The experienced radio host

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Date:
15 Apr 2013

a change of the employee's weekly working hours was so fundamental as to entitle the employee to consider himself dismissed. but the dismissal was not in conflict with the danish anti-discrimination act

By:
Søren Eeg Hansen

A change of the employee's weekly working hours was so fundamental as to entitle the employee to consider himself dismissed. But the dismissal was not in conflict with the Danish Anti-Discrimination Act

A change of the employee's weekly working hours was so fundamental as to entitle the employee to ‎consider himself dismissed. But the dismissal was not in conflict with the Danish Anti-Discrimination Act.‎
 
If an employee is dismissed on grounds of age, it would be in conflict with the Danish Anti-Discrimination ‎Act. But when is a change to the terms and conditions of employment so fundamental as to amount to a ‎dismissal? And would such a dismissal be in conflict with the Danish Anti-Discrimination Act given the fact ‎that the employee in question is 67? These were the issues involved in this case.‎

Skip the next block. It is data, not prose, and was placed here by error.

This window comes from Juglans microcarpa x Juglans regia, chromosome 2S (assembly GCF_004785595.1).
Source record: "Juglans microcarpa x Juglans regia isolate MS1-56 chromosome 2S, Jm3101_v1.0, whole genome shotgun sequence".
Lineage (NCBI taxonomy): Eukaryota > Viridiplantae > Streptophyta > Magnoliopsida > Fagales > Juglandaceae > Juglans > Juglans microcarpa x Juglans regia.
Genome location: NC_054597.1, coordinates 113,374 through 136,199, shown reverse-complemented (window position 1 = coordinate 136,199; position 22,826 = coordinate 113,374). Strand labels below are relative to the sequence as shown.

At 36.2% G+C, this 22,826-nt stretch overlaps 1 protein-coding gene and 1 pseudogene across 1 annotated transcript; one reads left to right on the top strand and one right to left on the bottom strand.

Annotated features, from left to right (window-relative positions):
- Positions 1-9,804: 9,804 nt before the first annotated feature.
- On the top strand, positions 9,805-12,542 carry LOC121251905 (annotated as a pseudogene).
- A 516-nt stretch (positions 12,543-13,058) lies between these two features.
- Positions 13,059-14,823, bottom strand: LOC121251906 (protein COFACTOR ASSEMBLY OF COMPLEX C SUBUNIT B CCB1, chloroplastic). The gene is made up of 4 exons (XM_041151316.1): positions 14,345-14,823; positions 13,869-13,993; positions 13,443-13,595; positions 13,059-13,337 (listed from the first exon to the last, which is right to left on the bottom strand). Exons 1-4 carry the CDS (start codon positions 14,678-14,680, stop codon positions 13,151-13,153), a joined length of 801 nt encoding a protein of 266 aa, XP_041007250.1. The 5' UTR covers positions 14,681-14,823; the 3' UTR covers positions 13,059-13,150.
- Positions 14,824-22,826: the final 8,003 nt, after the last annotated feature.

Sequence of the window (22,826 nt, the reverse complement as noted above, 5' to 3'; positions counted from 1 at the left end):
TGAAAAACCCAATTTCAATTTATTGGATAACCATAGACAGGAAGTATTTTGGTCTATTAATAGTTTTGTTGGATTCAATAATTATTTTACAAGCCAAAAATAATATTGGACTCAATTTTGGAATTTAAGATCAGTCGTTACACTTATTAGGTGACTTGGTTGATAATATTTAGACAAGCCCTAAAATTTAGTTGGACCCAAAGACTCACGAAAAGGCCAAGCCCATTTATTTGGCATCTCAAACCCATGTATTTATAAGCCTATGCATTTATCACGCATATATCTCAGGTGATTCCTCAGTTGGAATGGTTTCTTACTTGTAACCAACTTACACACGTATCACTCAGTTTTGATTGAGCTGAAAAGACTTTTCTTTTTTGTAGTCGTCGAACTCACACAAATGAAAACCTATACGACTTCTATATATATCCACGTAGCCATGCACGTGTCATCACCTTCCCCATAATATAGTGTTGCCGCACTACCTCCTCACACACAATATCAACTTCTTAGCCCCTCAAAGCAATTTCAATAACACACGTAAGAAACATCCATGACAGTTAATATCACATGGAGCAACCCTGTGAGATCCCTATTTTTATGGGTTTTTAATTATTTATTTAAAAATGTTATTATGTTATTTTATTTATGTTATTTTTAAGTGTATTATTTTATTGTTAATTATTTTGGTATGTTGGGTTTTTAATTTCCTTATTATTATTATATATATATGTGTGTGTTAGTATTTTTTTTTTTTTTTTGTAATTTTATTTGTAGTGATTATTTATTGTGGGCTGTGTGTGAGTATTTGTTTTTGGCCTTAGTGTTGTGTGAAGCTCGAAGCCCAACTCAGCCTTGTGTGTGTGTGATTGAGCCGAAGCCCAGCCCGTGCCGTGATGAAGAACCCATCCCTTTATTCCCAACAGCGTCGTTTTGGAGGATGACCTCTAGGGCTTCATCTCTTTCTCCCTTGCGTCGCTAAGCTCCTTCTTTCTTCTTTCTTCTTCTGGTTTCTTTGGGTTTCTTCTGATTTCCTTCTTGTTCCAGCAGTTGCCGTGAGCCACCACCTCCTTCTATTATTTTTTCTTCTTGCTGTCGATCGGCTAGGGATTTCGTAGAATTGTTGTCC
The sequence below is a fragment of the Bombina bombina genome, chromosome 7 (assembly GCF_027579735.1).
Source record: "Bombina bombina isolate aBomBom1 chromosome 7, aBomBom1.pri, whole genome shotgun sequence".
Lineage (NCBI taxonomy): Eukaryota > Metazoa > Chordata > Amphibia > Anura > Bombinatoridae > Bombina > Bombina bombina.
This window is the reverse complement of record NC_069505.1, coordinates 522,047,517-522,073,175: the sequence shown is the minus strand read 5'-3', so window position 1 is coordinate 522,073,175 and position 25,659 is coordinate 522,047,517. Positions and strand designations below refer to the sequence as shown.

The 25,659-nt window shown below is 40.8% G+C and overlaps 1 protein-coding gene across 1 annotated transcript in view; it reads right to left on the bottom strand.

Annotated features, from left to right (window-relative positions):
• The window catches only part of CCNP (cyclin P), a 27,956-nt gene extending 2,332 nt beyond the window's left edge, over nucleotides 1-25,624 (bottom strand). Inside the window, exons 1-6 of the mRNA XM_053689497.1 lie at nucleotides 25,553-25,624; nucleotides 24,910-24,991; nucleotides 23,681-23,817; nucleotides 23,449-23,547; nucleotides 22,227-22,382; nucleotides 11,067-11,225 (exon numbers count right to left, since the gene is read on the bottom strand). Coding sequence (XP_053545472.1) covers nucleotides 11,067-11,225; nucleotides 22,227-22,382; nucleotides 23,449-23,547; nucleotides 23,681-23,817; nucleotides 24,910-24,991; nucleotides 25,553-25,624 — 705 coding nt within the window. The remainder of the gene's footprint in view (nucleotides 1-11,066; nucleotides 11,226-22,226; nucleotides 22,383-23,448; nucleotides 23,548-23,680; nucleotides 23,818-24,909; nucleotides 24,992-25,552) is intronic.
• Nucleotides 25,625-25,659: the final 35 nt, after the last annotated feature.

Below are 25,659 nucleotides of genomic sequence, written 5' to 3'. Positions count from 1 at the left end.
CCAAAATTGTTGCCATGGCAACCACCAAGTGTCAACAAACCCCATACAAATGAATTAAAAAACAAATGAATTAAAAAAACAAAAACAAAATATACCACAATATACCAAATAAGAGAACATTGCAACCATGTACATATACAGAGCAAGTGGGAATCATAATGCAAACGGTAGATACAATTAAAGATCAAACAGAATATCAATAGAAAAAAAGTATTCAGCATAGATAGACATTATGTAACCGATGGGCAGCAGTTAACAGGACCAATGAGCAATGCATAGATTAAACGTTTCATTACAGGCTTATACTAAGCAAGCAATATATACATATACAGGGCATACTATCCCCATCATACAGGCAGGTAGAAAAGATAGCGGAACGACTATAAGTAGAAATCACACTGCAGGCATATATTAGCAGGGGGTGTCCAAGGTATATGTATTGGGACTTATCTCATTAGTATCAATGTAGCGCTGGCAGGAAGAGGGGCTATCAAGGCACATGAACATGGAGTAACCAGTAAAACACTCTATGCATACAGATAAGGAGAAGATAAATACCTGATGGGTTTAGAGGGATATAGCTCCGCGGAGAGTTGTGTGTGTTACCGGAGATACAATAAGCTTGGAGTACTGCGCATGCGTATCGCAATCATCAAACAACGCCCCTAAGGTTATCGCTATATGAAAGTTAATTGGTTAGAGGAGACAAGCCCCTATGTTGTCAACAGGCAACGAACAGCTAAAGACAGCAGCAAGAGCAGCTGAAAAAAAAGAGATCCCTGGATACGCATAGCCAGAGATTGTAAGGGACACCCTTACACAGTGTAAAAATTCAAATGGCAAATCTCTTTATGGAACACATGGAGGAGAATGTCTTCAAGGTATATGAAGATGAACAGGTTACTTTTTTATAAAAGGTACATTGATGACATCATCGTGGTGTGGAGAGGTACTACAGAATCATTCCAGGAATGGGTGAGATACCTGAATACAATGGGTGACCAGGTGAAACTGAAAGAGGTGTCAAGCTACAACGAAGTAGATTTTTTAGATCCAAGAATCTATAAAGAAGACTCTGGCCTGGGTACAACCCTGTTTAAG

The case concerned a 67-year-old radio host, whose working hours were changed from a full-time job to ‎‎20 hours weekly. The reason was a change in programming, which meant that the individual programmes ‎were to include more features from employees around Europe. This meant less work for the radio host.‎
 
The radio host filed a complaint with the Danish Board of Equal Treatment, arguing that the change in ‎working hours was so fundamental as to amount to a dismissal. In addition, he believed that his working ‎hours had been changed because of his age. In support of his complaint, he presented various statistics ‎which showed that at 1 December 2009 there were only seven employees over 65 out of a total of 915 ‎employees.‎
 
The Board of Equal Treatment held that the change of the employee's working hours was so fundamental ‎as to amount to a dismissal. However, the employer had not acted in conflict with the Danish Anti-‎Discrimination Act. In its decision, the Board took into account that the radio host's workload had lessened ‎and that there were no signs indicating that his age had been a factor in the decision to change ‎programming since fewer journalist hours were needed.‎

 

Norrbom Vinding notes

  • that the decision illustrates – in accordance with former decisions – that statistical material does ‎not in itself mean that the employer has acted in conflict with the Danish Anti-Discrimination Act if ‎the employer is able to show that there is another objective reason for the dismissal.‎